One of Satan’s most subtle and crippling ploys is to snare people into a cycle of addiction. Once addicted, it takes extreme determination to break free. But, praise God, He always makes a way for us to escape any of Satan’s tactics against us.

The process of becoming addicted to something works in a similar manner no matter what the object of the addiction. It always starts with a desire to please ourselves. Satan is always at the heart of any addiction as he encourages the thought processes that tell us that we need to feed our sinful desires, first and foremost. There may be numerous environmental circumstances that add impetus to a person’s tendency to engage in activities that become addictive, but that does not negate the sin factor of attempting to please self above all else. We are most familiar with addictions to drugs and alcohol. Addiction overtakes a person to the exclusion of other excellent things.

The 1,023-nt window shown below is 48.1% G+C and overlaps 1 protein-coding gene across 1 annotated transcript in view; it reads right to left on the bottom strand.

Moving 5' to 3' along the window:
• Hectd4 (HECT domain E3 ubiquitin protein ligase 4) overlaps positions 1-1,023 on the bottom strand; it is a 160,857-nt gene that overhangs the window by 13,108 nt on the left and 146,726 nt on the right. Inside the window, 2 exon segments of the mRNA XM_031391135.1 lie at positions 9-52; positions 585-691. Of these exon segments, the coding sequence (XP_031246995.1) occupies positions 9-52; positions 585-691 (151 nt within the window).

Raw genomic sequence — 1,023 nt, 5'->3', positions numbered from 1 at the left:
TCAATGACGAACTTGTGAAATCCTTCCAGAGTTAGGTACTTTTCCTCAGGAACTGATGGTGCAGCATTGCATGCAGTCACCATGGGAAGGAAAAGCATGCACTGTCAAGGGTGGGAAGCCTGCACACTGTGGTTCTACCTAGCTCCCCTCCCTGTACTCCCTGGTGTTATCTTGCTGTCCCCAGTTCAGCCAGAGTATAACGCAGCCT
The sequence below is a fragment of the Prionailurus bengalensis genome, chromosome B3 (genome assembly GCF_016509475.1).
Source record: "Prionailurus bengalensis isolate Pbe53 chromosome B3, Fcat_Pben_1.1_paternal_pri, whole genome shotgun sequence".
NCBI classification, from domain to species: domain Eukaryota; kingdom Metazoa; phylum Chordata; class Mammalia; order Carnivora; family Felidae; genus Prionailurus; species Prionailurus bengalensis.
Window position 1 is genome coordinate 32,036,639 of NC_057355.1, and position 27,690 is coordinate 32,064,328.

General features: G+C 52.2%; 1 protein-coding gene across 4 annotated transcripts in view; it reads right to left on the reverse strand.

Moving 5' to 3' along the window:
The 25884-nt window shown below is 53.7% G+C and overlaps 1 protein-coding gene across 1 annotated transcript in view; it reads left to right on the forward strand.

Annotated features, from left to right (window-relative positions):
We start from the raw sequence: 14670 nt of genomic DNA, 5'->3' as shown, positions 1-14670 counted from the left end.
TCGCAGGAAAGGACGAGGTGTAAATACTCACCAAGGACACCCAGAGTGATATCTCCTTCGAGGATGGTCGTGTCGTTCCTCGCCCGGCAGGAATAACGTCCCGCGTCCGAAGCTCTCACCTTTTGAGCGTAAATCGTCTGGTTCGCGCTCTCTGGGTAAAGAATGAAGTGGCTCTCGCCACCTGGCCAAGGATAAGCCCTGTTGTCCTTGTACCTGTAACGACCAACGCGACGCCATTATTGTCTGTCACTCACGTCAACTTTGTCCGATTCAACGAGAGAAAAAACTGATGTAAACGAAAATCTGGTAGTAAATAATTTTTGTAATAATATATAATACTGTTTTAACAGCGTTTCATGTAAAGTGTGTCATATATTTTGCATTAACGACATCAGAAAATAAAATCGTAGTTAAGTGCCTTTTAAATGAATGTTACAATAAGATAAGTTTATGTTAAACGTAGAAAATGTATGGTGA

An addiction begins when we start doing something or”taking something” and we receive great satisfaction from it. The problem arises when we feel that we have to have more and more in order to have the same degree of satisfaction that we had at the beginning. Perhaps using the example of drugs or alcohol would be the easiest way to explain it. If a person smokes marijuana once and gets an enjoyable feeling from doing so, he/she is likely to want to try it again. It doesn’t take long before the feeling that was initially achieved from the first couple of marijuana cigarettes fails to give the same “high.” Therefore, it now takes smoking more of them more days per week to achieve the same level of thrill as the first one did. Soon the person is addicted to the marijuana and wants more and more as often as possible.